Fish and birds in, near the botanical garden

Jackdaw, 7 September 2015

This photo shows a jackdaw on the bank of a canal. We met it on our way on 7 September 2015 to the big AquaHortus aquarium and terrarium exhibition in the botanical garden. All photos of that day are macro lens photos.

The aquariums near the entrance of the exhibition contained tropical fish. In aquarium #1 were South American species: Nannostomus beckfordi; Hyphessobrycon columbianus; and Corydoras arcuatus.

This video is called Colombian Red & Blue Tetra (Hyphessobrycon colombianus).

In aquarium #2 were many cardinal tetras; and Hyphessobrycon bentosi.

Next, an aquarium with blue discus fish. According to an exhibition organiser, they cost 250-300 euros a fish.

Piranhas, 7 September 2015

In aquarium #6 lived piranhas.

Piranhas, on 7 September 2015

Their colour was more pale than usually. Still stress of being transported to the exhibition, which started only two days ago.

Paradise fish male, 7 September 2015

Next, an aquarium with paradise fish, both a male and a female.

One story higher in the botanical garden building were many small aquaria. In some of them were blue shrimps.

Killifish, 7 September 2015

In others, killifish. Many of them colourful, like these ones in aquarium #121. Unfortunately, no name tag on the aquarium.

We continued to a hothouse. Many tiger barbs in an aquarium.

In the next hothouse, an aquarium with two tropical seahorse species: Hippocampus erectus from the Americas, and Hippocampus barbouri from south-east Asia.

We left the hothouse, and had to get used to the colder autumn open air temperature. Not a problem for the animals in the aquariums outside. They were North Sea animals, including sea urchins and crabs.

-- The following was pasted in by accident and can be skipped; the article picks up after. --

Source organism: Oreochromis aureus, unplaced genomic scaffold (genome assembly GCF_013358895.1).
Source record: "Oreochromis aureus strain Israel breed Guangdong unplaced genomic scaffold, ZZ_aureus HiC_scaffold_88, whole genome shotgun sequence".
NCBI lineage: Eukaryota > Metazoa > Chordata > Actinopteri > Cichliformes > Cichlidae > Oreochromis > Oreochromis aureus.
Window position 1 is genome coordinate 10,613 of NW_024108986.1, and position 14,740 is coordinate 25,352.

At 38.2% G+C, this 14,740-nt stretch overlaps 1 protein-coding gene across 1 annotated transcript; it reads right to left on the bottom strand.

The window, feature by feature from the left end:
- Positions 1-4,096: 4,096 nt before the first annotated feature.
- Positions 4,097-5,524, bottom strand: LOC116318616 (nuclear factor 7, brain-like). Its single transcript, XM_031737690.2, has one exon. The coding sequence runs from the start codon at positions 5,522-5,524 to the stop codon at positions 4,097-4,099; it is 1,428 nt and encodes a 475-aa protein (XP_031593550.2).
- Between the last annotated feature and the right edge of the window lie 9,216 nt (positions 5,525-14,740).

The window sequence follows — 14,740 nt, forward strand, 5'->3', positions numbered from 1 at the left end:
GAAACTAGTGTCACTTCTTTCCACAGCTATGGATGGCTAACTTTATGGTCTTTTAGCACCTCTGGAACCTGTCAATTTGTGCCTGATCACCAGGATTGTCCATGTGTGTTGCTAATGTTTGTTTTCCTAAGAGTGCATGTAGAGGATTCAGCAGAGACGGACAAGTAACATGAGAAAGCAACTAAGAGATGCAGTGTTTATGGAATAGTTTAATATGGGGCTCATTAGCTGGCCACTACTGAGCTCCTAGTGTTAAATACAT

A bit further, there were aquariums with wildlife species living in the canals of Leiden city. Including invasive American crayfish. And various freshwater fish species: eel (both juveniles and older ones). And carp (juveniles, as adult ones would need too big an aquarium).

Also Cottus perifretum.

Perch shared an aquarium with zebra mussels.

Next, an aquarium with three young northern pike.

Then, an aquarium shared by two species: the smallest Dutch fish at the exhibition, three-spined sticklebacks.

Ruffe, 7 September 2015

And somewhat bigger, but still small, fish: ruffe.

Ruffe, on 7 September 2015

Next, a rudd aquarium.

Finally, a bream aquarium.

As we walked back, pondskaters in the stream in the garden.

On the bank of the pond, a grey heron. Twice, it managed to catch a fish: a roach?

Stay tuned, as there will be more blog posts about the AquaHortus exhibition, especially amphibians, reptiles and plants!

12 thoughts on “Fish and birds in, near the botanical garden

  1. Pingback: Reptiles and amphibians in the botanical garden | Dear Kitty. Some blog

  2. Pingback: Botanical garden plant photos | Dear Kitty. Some blog

  3. Pingback: New Dutch wildlife film, review | Dear Kitty. Some blog

  4. Pingback: Fish atlas for northwestern Europe published | Dear Kitty. Some blog

  5. Pingback: Tench swimming, video | Dear Kitty. Some blog

  6. Pingback: Birds and autumn leaves photos | Dear Kitty. Some blog

  7. Pingback: Fish migration in the Netherlands, video | Dear Kitty. Some blog

  8. Pingback: Botanical garden moths and molluscs | Dear Kitty. Some blog

  9. Pingback: Schoolchildren learn at botanical garden, natural history museum | Dear Kitty. Some blog

  10. Pingback: Dutch fish in winter, video | Dear Kitty. Some blog

  11. Pingback: Gull and tadpoles | Dear Kitty. Some blog

  12. Pingback: Mozambique killifish, live fast, die young | Dear Kitty. Some blog

Leave a Reply

Fill in your details below or click an icon to log in: Logo

You are commenting using your account. Log Out /  Change )

Facebook photo

You are commenting using your Facebook account. Log Out /  Change )

Connecting to %s

This site uses Akismet to reduce spam. Learn how your comment data is processed.